The lunch menu is even more important. If attendees eat too many calories - more than 800 – they will become sluggish, and might even fall asleep. Remember that the larger the meal, the more effort the body needs to make to digest it. Ergo – the groggier attendees will feel. Also remember that serving alcohol at lunch will also make attendees feel drowsy. When arranging your lunch menu, you should be opting for a healthy lunch. It should be a lunch that helps keep attendees blood sugar levels - the body's fuel system which draws on glucose – stable. Ask the caterer what the calorie count of a heathy lunch is likely to be. You should be aiming to provide a 600 to 800 calories lunch. Items that are high in fat and processed sugars are big in calories and are going to take their toll on the digestive cycle making your attendees really feel that after lunch slump. Avoid carb-high foods such as white bread, white pasta and potatoes. Chicken and turkey breast and tuna all contain low carbohydrates, are high in protein and low-fat. Brown rice salads are tasty and can be filled with low carbohydrate veggies. Foods that are high in iron like chicken and turkey as well as some vegetables such as spinach help alleviate the groggy feeling. Make sure that coffee is available at lunchtime too. Caffeine aids in digestion and makes us alert!

More Caffeine?

For the last few years, caffeine is being delivered in all sorts of convenient and tasty ways. It is always a good idea to offer the option of energy drinks and energy ‘shots’ to attendees going back into the conference area or training room. You may even want to provide these on a table in the back of the conference room or on the tables. But make sure that water is also available as caffeine does make people feel dehydrated. Dehydration will make us feel uncomfortable and sleepy.

After Lunch Activities

When the attendees arrive back in their seats it always a good idea to activate them physically to aid in the digestion of their lunch. You may be fortunate in that there is a 15 minute walk from the lunch area back into the conference hall, but this is not usually the case. An activity that is physical and that lasts 10 minutes will aid in making sure your attendees are alert for the rest of the day’s programme. For conferences you can create fun activities. I’ve used a seat swapping exercise after lunch. It provides people with something to do physically as well as network and chat with people they may not have meet earlier in the day.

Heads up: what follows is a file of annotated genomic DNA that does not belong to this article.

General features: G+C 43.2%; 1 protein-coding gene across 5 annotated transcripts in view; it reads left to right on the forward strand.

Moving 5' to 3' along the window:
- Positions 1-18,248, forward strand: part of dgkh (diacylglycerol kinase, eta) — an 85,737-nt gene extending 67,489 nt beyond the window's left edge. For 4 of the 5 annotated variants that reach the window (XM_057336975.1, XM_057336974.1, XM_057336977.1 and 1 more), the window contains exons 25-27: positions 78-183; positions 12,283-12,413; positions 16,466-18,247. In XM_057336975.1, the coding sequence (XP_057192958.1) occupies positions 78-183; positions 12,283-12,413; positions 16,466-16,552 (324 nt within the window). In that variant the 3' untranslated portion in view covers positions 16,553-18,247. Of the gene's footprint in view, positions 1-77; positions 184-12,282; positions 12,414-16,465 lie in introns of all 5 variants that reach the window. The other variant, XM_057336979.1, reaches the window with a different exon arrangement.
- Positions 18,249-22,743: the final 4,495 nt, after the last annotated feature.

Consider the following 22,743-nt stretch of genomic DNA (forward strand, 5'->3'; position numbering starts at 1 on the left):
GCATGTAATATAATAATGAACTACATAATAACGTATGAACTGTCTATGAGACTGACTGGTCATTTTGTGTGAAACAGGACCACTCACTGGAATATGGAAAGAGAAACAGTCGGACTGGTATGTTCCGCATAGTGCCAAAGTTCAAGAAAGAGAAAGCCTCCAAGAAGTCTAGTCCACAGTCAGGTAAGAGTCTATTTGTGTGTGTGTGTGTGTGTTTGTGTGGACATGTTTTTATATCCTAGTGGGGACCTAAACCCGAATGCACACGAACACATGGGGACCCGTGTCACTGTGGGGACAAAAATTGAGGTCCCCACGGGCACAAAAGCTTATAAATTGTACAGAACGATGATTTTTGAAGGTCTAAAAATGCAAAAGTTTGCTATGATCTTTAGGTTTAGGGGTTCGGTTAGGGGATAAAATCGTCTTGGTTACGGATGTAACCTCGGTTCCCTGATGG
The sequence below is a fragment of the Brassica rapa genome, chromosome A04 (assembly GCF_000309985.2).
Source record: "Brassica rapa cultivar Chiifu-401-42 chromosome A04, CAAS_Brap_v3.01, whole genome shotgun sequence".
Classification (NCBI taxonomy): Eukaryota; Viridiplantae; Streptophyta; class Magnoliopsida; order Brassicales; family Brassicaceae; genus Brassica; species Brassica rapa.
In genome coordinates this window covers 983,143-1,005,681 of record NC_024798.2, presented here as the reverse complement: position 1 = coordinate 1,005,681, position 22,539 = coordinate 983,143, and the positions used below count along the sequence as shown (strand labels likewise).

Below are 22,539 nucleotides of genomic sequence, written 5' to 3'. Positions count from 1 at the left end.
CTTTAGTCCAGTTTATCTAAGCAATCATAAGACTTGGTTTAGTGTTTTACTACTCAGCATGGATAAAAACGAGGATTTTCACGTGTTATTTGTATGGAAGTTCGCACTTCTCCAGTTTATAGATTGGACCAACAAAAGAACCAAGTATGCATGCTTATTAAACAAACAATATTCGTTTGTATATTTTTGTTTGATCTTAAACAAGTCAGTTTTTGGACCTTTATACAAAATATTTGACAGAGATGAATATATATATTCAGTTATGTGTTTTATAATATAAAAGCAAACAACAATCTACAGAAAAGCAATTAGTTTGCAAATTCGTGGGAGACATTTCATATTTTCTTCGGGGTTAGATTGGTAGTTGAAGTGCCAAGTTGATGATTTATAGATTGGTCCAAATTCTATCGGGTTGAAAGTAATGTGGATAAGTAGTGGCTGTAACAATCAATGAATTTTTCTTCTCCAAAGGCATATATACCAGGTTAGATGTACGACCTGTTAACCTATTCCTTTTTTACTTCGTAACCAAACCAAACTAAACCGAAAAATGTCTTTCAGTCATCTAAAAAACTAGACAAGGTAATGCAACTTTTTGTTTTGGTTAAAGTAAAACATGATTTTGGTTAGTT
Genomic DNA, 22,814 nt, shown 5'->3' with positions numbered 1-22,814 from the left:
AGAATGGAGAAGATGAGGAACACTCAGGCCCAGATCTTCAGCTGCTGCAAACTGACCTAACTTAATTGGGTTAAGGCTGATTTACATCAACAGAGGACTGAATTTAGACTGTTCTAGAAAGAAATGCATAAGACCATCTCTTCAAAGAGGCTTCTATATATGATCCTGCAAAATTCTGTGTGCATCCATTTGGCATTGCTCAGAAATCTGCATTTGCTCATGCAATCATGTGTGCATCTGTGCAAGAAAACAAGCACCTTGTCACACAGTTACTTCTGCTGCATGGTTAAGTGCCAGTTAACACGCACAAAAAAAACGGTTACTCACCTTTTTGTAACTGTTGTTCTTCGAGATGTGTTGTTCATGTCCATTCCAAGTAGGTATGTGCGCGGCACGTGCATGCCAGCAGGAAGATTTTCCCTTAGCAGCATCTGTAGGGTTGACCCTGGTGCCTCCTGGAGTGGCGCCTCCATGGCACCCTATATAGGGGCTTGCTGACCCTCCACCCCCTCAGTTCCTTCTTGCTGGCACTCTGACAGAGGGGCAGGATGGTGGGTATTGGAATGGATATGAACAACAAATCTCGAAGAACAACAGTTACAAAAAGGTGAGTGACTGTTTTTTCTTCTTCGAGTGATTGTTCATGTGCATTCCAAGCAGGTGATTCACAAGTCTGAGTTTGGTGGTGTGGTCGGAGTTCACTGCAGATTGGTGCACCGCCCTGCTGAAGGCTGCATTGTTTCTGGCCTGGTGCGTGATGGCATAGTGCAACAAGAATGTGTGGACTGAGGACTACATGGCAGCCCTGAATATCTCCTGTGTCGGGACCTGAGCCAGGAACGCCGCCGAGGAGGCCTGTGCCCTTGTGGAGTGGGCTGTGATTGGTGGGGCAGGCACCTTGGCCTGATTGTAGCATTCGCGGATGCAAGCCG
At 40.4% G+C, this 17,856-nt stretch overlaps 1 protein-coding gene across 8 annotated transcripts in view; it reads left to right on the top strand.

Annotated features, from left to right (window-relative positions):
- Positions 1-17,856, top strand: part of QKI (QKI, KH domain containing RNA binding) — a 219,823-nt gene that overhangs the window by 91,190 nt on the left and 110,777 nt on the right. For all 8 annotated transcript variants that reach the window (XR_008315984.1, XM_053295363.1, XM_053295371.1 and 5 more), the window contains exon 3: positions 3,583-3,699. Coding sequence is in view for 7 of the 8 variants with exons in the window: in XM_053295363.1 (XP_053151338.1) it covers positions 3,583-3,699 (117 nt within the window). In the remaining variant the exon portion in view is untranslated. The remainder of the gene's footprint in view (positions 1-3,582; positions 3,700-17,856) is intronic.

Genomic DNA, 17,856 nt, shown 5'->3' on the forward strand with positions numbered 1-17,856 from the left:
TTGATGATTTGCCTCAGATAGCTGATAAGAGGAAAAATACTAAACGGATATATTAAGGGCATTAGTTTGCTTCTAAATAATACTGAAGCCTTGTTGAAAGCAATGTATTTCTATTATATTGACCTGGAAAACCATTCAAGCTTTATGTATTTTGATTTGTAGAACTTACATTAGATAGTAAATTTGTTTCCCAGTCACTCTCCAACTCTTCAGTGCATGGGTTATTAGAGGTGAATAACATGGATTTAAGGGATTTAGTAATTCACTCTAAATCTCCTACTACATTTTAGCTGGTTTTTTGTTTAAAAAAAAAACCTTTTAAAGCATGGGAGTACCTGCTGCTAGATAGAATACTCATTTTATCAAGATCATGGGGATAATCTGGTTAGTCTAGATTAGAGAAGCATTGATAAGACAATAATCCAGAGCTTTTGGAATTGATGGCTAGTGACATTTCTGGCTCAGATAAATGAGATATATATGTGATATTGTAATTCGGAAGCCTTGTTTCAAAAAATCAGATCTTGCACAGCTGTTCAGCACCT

For example, the ‘who don’t you know’ game. Each attendee is tasked with collecting three business cards and getting to know those people. Attendees move around the room and seat themselves next to strangers and chat – a kind of speed dating exercise. Do 3 minutes per meeting.

For training days and workshops try and keep any physical ‘show and tell’ sessions to start right after lunch. Having people on their feet doing stuff is going to aid in digestion and keep them energised for the rest of the afternoon. There are many more ideas you as a creative event organisers can dream up, but importantly it is about providing a ten to fifteen minute window for physical interactions that aid in digestion.

In Conclusion

As an event organiser you always have to prove your worth to your client. What better way than making sure that event attendees are fully engaged and alert throughout the day’s proceedings. Remember that these suggestions can be modified to suit each event environment and event type but the fundamentals stay the same. In essence plan a decent diet and make sure that you activate attendees after lunch.

about the author

James Morgan
James Morgan is Co-Founder of Event Tech Lab and a lecturer at the University of Westminster. He has been producing events and brand strategies since 1989 and is passionate about educating the event professionals of the future.